Taylor Kiley boulders 8B+ while fighting Lyme disease
Can you tell us a little about yourself and how long you've been involved in climbing?
I'm 30 years old. I grew up climbing in Idaho, and have been coaching for 10+ years! My climbing background is mostly outdoor bouldering in Idaho, I rarely gym climb. I also grew up with Lyme disease, which has been a constant battle in my climbing career.
How has this disease impacted your climbing?
Tough question to answer shortly, it has been the biggest impact of my entire life. Constant severe pinched nerves, osteoporosis, 20+ fractured bones, permanent broken fingers for multiple years. Cognitive issues, severe Hyperacusis, severe inflammation, arthritis, chronic fatigue, insomnia, heart issues, organ pain, severe migraines, the list goes on.
Ultimately Lyme's has been my greatest teacher, it's taught me how to heal/prevent traumatic injuries all over my body, eat correctly, & maintain an extremely positive & forward thinking attitude. Sometimes my window of climbing at my limit is only a few months out of the year because of all the injuries compounding. I have to find these really small windows where my body allows me to climb hard without nerves pinching, muscles tearing etc... It has been like this since I was a kid. It used to be very depressing & debilitating. I'm very lucky.
When I was a kid, my dream was to climb a v14. when I was 17 I was told I would never climb again, and end up in a wheelchair by 25.
When did you get infected?
I got it from a tick bite, when I was 6 years old. I wasn't diagnosed till I was 16 or 17. By that time I was so sick I wasn't't even able to do much. I couldn't even put my hand around a door knob and close my fist.
How much have you been able to train during the last years?
Especially in the past 5 years, It feels like at any moment something could break, tear, or get pinched. I feel like I'm listening to my body with a condenser microphone or an internal stethoscope. Oftentimes I can only do a few attempts on my project. If I do a full session, I could for sure get injured & maybe have to take 3 months off to heal. I became very good at flashing and day flashing as a result.
I'm constantly weary about getting injured, so the biggest thing that I knew had to improve if I wanted to climb "Hypothetical" or a v14 in general, was to figure out a way to increase my durability of my body!
I've never been able to train, like period. Anytime I tried to train I would immediately get injured. The only training I can do is preventative injury exercises, I do very thorough dynamic warm-ups, static hangs from the hangboard, & climb a ton outside really gently. Lots of heat therapy & acupuncture too. To be honest I spend a lot of my day just laying in bed in pain.
The way I've been able to train is by coaching, coaching motivates me to get out of my bed to do something with my life, Lyme disease can ultimately kill you if you lay in bed too long, it'll make its way to the brain and cause inflammation. Which, is why coaching has been so important. I probably wouldn't leave my bed most days without it. Teaching movement has taught me movement as well. Finding the path of least resistance through moves, instead of being stronger than the move. Having great precision and accuracy, learning how to execute under high pressure, while maintaining confidence and great positivity. I do a considerable amount of mental visualization, which is where most of my hours go into training. Honestly my training has mostly been purely teaching, visual, and finding ways to motivate belief in myself. That has been my biggest mechanism for training.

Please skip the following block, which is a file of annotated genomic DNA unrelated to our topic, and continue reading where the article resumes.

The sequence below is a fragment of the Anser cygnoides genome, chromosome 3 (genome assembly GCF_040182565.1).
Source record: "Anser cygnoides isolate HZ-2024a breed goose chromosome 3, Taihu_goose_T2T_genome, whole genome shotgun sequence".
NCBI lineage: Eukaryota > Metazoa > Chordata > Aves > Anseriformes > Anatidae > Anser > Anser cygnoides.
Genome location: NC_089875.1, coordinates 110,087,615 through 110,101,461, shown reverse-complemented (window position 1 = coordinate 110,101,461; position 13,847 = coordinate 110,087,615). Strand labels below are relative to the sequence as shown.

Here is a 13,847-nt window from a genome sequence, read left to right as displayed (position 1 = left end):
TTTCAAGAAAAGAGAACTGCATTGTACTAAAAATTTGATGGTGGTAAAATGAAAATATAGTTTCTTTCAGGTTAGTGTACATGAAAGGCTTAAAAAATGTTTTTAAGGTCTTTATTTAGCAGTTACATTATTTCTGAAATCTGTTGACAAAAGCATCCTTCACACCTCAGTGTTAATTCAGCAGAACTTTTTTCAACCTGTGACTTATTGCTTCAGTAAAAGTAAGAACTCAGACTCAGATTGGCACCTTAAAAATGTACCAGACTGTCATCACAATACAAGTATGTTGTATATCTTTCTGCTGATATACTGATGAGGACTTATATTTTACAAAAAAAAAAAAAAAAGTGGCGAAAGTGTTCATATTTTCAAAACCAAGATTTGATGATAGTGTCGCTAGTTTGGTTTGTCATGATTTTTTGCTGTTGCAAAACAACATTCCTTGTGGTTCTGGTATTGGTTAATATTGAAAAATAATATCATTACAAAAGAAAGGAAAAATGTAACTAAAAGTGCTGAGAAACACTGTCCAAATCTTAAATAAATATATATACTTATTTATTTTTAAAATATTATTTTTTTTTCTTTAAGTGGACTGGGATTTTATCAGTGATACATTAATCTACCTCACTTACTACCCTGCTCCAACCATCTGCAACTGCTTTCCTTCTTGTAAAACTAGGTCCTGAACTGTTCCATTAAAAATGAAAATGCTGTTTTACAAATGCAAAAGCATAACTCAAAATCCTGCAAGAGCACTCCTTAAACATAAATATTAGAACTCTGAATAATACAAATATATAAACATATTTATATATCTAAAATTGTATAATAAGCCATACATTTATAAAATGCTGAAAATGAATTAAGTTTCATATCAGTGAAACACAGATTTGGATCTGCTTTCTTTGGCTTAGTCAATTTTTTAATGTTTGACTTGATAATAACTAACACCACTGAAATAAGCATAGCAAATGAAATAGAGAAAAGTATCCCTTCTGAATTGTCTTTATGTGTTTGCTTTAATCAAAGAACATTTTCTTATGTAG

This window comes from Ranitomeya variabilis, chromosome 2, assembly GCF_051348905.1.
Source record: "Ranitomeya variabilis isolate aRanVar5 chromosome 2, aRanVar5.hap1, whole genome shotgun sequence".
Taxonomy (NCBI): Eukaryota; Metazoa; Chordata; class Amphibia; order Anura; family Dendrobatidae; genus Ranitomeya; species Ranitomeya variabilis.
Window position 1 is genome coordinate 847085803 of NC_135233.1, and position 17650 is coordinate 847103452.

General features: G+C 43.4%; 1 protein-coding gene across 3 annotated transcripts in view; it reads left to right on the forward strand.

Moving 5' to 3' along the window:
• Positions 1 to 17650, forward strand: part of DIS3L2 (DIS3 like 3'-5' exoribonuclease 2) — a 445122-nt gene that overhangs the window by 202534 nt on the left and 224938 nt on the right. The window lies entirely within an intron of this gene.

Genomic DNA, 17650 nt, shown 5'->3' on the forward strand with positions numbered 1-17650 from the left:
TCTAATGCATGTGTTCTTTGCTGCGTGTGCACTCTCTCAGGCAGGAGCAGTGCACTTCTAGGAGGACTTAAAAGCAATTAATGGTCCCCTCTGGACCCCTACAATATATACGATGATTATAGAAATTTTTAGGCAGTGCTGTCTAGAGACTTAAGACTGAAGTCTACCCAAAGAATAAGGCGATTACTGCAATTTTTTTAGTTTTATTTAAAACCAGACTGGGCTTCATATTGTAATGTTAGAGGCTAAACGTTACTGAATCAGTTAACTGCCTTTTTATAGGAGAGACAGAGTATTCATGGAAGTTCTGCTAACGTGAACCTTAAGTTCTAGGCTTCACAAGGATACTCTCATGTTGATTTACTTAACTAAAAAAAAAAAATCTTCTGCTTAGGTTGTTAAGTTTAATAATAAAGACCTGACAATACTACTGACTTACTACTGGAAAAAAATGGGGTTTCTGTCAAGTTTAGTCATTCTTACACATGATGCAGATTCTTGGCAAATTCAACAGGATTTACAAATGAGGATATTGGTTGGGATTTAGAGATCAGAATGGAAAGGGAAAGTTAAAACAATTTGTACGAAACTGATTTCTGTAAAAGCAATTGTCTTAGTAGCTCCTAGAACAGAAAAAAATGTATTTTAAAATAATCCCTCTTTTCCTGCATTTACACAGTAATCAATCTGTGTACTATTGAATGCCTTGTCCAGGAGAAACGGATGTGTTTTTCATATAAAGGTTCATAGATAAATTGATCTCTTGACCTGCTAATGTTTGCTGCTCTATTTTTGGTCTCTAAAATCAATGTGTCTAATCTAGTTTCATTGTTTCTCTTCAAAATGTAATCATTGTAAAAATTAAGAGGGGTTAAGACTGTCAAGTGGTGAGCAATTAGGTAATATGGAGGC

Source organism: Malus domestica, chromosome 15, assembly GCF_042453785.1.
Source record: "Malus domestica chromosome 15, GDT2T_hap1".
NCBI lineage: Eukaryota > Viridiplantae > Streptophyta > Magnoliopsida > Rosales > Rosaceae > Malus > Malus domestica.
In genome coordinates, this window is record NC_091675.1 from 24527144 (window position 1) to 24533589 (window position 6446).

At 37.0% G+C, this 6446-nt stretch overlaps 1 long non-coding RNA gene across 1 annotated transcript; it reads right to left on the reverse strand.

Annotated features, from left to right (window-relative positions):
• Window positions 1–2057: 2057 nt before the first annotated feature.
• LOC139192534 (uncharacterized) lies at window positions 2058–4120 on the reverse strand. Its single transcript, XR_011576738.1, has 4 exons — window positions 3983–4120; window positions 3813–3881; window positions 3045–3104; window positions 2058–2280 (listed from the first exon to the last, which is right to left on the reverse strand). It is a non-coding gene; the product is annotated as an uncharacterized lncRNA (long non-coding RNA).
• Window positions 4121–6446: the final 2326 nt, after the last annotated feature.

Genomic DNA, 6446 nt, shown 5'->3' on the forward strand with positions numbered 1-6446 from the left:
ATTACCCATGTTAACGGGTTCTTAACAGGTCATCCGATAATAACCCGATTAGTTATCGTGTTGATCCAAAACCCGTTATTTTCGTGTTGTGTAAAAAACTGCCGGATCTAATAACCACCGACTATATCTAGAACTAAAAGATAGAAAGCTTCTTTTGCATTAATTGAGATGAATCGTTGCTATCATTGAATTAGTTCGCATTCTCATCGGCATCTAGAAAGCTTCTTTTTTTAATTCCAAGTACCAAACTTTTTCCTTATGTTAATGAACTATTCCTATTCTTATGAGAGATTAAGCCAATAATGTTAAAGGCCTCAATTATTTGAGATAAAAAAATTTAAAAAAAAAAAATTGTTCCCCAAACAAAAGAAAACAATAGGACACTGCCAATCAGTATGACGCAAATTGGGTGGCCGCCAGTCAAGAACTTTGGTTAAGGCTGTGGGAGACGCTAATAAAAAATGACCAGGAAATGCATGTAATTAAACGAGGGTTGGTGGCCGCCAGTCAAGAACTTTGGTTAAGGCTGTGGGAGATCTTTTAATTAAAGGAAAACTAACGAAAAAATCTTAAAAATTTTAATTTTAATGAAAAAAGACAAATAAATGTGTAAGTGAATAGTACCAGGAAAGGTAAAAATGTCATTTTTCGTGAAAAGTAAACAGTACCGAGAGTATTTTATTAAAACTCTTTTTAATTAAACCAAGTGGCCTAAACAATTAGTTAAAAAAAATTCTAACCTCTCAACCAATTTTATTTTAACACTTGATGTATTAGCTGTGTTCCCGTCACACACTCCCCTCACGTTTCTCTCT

How many hours do you normally train in a month?
Short answer, I usually spend half the year climbing & half the year recovering from injuries! In a normal week when I'm not injured, maybe 2-3 hours, [but] oftentimes zero. I warm up really thoroughly every day like I'm about to climb and then don't! I'll go out and watch Conrad on the boulder, or my friend Mike & Tammy project things. I just immerse myself mentally in movement throughout the week. [I] Probably climb 4 hours over 2 weeks.
That being said when I'm not climbing, I'm still mentally climbing through other people, I continue going out watching my friend's project very closely. I'll help clean new lines build landings or just sit and watch. I'll just go out, walk around, sit in front of a boulder, and pretend to climb it for a while, while manically filling my brain with thoughts and impressions on why I CAN do the boulder. I see myself doing the boulder in my head so much I eventually I conjure it into reality.
What type of injuries have you had and how often do you have to battle them?
Last year specifically I had around 6 severe pinched nerves, I couldn't even leave my bed sometimes, at times I would crawl to the bathroom literally. I tore this extremely low AB muscle while projecting, that took about half a year to get in control of. A left lateral ligament strain/tear on my middle finger, bad inflammation all over & especially in the spine. Carpal tunnel in my left wrist (flares up and down). Increased heart issues and swelling. Severe strain of my groin ext...
Not really anyone except my close friends and family know about this, I've always been paranoid about people looking strangely, or down at me for being sick. But after doing this boulder, it might help people to know that the impossible can be possible! If you create an ecosystem in your life for success, confidence, health, & positive growth, you can create an opportunity to overcome your life goals.
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